Polymeric nanofibrous substrates stimulate Pluripotent Stem Cells to form three-dimensional multilayered patty-like spheroids in feeder-free culture and maintain their pluripotency
MetadataShow full item record
Expansion of pluripotent stem cells in defined media devoid of animal-derived feeder cells to generate multilayered three-dimensional (3D) bulk preparations or spheroids, rather than two-dimensional (2D) monolayers, is advantageous for many regenerative, biological or disease-modelling studies. Here we show that electrospun polymer matrices comprised of nanofibres that mimic the architecture of the natural fibrous extracellular matrix allow for feeder-free expansion of pluripotent human induced pluripotent stem cells (IPSCs) and human embryonic stem cells (HESCs) into multilayered 3D 'patty-like' spheroid structures in defined xeno-free culture medium. The observation that IPSCs and HESCs readily revert to 2D growth in the absence of the synthetic nanofibre membranes suggests that this 3D expansion behaviour is mediated by the physical microenvironment and artificial niche provided by the nanofibres only. Importantly, we could show that such 3D growth as patties maintained the pluripotency of cells as long as they were kept on nanofibres. The generation of complex multilayered 3D structures consisting of only pluripotent cells on biodegradable nanofibre matrices of the desired shape and size will enable both industrial-scale expansion and intricate organ–tissue engineering applications with human pluripotent stem cells, where simultaneous coupling of differentiation pathways of all germ layers from one stem cell source may be required for organ formation.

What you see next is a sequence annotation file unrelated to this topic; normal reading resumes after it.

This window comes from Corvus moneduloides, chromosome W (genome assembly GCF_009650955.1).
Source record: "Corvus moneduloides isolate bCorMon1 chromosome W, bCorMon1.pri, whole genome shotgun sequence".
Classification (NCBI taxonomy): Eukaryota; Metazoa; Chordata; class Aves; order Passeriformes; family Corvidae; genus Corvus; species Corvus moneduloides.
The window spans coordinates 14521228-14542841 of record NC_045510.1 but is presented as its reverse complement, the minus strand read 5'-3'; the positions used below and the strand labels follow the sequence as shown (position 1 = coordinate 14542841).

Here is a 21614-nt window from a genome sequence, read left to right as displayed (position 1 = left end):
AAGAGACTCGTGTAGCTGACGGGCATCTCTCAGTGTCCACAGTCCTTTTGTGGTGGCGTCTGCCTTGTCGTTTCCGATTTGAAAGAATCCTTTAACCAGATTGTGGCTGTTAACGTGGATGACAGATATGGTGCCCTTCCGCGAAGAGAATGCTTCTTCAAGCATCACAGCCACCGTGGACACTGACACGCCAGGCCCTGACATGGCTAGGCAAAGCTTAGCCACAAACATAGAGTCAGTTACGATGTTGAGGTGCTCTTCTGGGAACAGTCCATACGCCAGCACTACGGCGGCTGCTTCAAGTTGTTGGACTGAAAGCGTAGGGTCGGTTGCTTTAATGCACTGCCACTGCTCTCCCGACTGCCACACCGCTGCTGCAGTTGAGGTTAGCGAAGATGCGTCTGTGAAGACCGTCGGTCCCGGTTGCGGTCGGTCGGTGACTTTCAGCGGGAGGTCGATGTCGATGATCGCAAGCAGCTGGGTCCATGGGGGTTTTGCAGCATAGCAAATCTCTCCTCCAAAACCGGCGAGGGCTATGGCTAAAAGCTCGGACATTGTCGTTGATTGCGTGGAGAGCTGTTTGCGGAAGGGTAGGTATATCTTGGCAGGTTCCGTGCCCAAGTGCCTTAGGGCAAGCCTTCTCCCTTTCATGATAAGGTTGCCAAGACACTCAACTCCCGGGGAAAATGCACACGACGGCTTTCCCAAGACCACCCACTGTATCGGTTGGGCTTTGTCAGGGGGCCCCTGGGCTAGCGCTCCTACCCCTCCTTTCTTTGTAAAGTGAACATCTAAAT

Journal of Tissue Engineering and Regenerative Medicine
Medical and Health Sciences